Announcement Title and Number: All communications with DOS concerning this announcement should refer to the announcement's title and reference number ECA/PE/V-02-01.

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The Office of International Visitors, Community Relations Division (ECA/PE/V/C), Room 266, U.S. Department of State, 301 4th Street, SW., Washington, DC 20547, telephone (202) 619-5234, fax (202) 619-4655, to request a Solicitation Package. The Solicitation Package contains detailed award criteria, required application forms, specific budget instructions, and standard guidelines for proposal preparation. For all other inquiries, please contact, Janet Beard, Chief, Group Projects Division (ECA/PE/V/P), telephone (202) 619-6892; fax (202) 205-0792; or e-mail:

Please read the complete Federal Register announcement before sending inquiries or submitting proposals. Once the RFGP deadline has passed, Bureau staff may not discuss this competition with applicants until the proposal review process has been completed.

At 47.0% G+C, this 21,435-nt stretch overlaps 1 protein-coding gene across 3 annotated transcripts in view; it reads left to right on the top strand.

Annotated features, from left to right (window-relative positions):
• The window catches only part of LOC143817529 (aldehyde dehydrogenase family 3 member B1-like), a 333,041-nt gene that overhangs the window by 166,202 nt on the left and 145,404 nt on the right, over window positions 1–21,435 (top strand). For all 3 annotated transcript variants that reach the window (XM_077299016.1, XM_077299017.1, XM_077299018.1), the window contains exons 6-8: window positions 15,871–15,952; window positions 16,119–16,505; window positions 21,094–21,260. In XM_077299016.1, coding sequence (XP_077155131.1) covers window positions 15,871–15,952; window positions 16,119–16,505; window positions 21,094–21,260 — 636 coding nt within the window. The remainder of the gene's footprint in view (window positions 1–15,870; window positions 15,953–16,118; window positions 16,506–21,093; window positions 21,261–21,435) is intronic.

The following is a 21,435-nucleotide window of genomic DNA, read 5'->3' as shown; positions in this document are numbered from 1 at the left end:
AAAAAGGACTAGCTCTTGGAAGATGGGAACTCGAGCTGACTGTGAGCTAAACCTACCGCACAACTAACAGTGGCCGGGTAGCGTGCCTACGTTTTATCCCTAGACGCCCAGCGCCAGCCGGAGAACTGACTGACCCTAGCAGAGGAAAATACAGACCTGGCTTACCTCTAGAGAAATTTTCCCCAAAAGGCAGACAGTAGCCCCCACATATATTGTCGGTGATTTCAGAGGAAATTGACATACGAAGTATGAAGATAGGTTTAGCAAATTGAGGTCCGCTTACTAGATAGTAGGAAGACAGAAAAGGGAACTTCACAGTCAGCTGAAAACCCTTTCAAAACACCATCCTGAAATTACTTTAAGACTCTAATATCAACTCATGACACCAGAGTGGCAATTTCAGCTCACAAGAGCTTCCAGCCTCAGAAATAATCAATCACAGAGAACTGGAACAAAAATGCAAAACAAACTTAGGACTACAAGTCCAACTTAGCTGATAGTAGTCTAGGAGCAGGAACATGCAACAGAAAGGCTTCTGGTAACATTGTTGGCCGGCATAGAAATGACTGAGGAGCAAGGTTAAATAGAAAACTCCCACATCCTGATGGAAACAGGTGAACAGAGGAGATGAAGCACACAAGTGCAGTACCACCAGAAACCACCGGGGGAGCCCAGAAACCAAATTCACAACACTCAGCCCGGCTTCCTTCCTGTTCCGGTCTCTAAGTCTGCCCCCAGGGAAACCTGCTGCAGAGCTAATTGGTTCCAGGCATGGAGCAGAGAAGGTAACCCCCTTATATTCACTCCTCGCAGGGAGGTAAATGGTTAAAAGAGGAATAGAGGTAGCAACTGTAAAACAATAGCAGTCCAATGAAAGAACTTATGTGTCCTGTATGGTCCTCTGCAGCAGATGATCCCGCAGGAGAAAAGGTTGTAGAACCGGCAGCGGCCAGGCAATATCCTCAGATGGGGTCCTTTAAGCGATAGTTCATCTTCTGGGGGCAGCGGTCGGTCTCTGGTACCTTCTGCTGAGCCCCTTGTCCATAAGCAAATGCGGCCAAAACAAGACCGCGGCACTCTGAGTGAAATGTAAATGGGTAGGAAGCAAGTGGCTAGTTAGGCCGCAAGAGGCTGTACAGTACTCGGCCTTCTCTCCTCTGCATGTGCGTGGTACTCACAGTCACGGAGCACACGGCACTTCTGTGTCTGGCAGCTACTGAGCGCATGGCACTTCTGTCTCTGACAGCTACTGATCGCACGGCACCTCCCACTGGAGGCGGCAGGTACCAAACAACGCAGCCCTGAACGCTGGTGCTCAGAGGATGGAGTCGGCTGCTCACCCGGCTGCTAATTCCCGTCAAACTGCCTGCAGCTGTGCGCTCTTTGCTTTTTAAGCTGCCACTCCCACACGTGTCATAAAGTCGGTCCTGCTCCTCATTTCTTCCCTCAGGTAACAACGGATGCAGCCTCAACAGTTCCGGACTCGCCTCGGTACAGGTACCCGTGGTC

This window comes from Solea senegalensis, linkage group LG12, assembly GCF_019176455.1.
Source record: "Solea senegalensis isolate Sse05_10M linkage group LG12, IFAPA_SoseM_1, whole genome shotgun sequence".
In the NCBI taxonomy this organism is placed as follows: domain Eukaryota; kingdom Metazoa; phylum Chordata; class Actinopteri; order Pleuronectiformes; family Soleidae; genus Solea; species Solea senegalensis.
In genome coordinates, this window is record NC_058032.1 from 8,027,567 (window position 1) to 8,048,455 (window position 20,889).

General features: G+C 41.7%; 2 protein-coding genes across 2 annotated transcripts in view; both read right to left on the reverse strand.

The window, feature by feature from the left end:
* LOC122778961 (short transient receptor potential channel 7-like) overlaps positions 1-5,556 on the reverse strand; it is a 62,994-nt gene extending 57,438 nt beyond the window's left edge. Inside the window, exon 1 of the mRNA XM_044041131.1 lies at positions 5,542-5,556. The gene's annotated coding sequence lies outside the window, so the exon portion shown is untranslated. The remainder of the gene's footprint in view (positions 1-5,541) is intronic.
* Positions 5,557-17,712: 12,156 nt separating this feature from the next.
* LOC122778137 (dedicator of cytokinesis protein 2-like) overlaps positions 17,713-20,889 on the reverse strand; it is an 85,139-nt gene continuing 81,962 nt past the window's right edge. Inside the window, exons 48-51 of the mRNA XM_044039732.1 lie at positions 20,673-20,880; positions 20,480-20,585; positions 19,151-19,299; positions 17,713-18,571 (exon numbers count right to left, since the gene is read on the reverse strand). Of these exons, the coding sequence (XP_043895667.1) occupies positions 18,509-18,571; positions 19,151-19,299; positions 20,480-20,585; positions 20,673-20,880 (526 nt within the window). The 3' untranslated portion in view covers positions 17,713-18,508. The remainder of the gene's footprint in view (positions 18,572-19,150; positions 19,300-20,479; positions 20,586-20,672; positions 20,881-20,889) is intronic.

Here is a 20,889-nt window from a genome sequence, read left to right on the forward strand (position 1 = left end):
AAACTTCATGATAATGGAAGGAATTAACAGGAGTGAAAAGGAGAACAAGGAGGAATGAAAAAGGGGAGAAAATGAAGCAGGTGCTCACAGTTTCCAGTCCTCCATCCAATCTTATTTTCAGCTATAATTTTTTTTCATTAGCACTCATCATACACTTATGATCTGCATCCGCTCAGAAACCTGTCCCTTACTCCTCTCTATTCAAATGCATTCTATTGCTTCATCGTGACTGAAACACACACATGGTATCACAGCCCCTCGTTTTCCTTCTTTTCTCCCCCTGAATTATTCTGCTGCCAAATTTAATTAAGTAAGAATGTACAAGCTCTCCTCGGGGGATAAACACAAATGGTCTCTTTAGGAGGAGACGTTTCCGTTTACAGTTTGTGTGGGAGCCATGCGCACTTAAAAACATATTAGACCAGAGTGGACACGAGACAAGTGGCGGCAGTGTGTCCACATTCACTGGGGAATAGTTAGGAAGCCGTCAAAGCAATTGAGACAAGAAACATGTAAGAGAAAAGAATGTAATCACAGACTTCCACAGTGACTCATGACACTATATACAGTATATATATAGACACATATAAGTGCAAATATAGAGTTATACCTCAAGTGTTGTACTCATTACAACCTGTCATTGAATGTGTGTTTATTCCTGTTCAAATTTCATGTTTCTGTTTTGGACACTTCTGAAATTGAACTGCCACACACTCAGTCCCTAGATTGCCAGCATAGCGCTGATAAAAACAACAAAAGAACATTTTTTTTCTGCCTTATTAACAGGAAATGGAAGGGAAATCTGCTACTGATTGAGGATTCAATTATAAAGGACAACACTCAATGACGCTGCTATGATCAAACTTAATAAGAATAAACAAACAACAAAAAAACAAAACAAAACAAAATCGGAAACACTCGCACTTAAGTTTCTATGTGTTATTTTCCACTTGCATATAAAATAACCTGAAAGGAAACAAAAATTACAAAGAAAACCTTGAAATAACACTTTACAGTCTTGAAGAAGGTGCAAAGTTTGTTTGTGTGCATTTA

To Download a Solicitation Package Via Internet

The entire Solicitation Package may be downloaded from the Bureau's website at:​education/​RFGPs. Please read all information before downloading.

Deadline for Proposals

All proposal copies must be received at the Bureau of Educational and Cultural Affairs by 5 p.m. Washington, DC, time, by June 1, 2001. Faxed documents will not be accepted at any time nor will documents postmarked the due date but received on a later date. Each applicant must ensure that the proposals are received by the above deadline.

Submissions: Applicants must follow all instructions in the Solicitation Package. The original and 12 copies of the application should be sent to: U.S. Department of State, SA-44, Bureau of Educational and Cultural Affairs, Ref.: ECA/PE/V-02-01, Program Management, ECA/EX/PM, Room 534, 301 4th Street, SW., Washington, DC 20547.

Diversity, Freedom and Democracy Guidelines